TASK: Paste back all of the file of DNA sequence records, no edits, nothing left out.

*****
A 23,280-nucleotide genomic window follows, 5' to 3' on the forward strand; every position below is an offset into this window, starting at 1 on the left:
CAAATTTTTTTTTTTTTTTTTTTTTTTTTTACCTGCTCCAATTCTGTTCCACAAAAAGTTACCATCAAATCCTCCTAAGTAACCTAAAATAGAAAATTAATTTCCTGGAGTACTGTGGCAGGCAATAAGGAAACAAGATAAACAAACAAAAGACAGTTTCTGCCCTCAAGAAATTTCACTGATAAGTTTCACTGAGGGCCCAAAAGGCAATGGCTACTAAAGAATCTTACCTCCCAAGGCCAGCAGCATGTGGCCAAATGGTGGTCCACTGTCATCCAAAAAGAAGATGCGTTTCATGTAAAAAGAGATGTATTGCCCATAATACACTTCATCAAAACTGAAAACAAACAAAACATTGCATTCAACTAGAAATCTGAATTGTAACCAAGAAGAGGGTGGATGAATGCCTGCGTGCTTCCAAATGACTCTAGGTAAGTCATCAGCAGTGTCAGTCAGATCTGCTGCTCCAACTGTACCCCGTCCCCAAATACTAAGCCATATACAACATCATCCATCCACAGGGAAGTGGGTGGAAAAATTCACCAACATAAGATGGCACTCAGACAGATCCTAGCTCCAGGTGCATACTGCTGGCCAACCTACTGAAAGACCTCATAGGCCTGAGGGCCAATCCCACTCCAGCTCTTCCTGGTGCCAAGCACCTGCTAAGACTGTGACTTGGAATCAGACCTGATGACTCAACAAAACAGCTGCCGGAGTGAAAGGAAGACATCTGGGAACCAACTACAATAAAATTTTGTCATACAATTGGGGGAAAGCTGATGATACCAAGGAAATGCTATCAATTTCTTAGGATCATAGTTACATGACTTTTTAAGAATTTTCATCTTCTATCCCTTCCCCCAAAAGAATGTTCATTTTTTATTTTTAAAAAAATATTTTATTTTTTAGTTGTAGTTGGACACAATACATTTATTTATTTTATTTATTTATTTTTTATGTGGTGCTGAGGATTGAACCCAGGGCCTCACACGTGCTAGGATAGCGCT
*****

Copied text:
A 23,280-nucleotide genomic window follows, 5' to 3' on the forward strand; every position below is an offset into this window, starting at 1 on the left:
CAAATTTTTTTTTTTTTTTTTTTTTTTTTTACCTGCTCCAATTCTGTTCCACAAAAAGTTACCATCAAATCCTCCTAAGTAACCTAAAATAGAAAATTAATTTCCTGGAGTACTGTGGCAGGCAATAAGGAAACAAGATAAACAAACAAAAGACAGTTTCTGCCCTCAAGAAATTTCACTGATAAGTTTCACTGAGGGCCCAAAAGGCAATGGCTACTAAAGAATCTTACCTCCCAAGGCCAGCAGCATGTGGCCAAATGGTGGTCCACTGTCATCCAAAAAGAAGATGCGTTTCATGTAAAAAGAGATGTATTGCCCATAATACACTTCATCAAAACTGAAAACAAACAAAACATTGCATTCAACTAGAAATCTGAATTGTAACCAAGAAGAGGGTGGATGAATGCCTGCGTGCTTCCAAATGACTCTAGGTAAGTCATCAGCAGTGTCAGTCAGATCTGCTGCTCCAACTGTACCCCGTCCCCAAATACTAAGCCATATACAACATCATCCATCCACAGGGAAGTGGGTGGAAAAATTCACCAACATAAGATGGCACTCAGACAGATCCTAGCTCCAGGTGCATACTGCTGGCCAACCTACTGAAAGACCTCATAGGCCTGAGGGCCAATCCCACTCCAGCTCTTCCTGGTGCCAAGCACCTGCTAAGACTGTGACTTGGAATCAGACCTGATGACTCAACAAAACAGCTGCCGGAGTGAAAGGAAGACATCTGGGAACCAACTACAATAAAATTTTGTCATACAATTGGGGGAAAGCTGATGATACCAAGGAAATGCTATCAATTTCTTAGGATCATAGTTACATGACTTTTTAAGAATTTTCATCTTCTATCCCTTCCCCCAAAAGAATGTTCATTTTTTATTTTTAAAAAAATATTTTATTTTTTAGTTGTAGTTGGACACAATACATTTATTTATTTTATTTATTTATTTTTTATGTGGTGCTGAGGATTGAACCCAGGGCCTCACACGTGCTAGGATAGCGCT